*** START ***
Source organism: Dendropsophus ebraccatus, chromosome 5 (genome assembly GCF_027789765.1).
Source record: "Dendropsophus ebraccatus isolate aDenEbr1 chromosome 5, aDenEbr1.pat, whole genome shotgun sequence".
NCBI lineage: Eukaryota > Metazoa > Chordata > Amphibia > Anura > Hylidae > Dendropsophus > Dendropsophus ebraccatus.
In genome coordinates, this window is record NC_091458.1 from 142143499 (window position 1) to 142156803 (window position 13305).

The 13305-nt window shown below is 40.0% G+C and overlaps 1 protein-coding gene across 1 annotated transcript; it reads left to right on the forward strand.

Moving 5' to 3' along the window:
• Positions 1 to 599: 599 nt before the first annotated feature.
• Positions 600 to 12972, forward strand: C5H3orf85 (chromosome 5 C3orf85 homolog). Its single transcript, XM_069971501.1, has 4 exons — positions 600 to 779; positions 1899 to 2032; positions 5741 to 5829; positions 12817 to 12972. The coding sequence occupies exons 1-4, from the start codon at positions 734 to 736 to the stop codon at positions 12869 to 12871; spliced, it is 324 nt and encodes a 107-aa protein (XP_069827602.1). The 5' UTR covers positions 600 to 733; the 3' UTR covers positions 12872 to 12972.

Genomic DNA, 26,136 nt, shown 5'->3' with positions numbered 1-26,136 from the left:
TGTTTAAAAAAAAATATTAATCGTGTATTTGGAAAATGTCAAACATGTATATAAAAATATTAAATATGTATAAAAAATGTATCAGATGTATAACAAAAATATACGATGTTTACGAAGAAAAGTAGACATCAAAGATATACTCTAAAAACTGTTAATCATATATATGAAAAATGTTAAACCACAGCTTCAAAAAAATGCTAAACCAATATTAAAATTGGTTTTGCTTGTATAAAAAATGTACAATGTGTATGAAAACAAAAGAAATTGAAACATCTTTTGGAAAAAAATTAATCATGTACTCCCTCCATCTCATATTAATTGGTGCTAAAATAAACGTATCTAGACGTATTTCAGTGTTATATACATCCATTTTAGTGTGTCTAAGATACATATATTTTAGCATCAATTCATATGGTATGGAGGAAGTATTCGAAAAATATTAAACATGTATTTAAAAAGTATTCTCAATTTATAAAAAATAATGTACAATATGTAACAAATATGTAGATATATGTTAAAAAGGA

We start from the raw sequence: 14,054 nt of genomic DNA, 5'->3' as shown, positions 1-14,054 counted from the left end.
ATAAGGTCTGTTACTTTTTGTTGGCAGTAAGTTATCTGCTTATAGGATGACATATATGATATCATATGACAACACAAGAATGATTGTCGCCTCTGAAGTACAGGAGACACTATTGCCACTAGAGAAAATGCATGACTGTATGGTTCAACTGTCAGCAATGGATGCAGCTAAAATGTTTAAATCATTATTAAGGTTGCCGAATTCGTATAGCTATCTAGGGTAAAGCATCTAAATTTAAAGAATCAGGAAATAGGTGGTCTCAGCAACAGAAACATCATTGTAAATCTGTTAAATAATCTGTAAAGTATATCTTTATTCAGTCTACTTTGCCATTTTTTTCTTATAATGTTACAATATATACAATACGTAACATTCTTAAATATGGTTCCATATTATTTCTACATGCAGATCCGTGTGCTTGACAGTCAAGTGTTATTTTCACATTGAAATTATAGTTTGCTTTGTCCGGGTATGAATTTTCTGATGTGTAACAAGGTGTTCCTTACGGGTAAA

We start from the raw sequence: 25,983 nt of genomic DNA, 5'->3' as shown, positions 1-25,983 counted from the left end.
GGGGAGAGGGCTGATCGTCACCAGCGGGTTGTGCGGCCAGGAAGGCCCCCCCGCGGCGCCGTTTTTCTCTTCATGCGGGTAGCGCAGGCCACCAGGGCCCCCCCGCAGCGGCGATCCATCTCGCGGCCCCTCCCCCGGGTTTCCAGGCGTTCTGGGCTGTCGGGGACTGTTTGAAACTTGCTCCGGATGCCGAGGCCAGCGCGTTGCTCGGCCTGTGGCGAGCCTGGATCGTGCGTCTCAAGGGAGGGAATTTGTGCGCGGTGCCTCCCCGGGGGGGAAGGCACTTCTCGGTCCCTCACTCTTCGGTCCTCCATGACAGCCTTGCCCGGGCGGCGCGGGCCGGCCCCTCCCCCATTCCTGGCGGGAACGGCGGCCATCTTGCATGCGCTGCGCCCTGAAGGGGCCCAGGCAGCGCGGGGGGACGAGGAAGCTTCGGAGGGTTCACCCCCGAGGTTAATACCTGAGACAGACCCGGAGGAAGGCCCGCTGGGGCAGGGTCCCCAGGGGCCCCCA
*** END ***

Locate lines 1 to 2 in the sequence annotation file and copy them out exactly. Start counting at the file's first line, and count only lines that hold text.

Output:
Source organism: Dendropsophus ebraccatus, chromosome 5 (genome assembly GCF_027789765.1).
Source record: "Dendropsophus ebraccatus isolate aDenEbr1 chromosome 5, aDenEbr1.pat, whole genome shotgun sequence".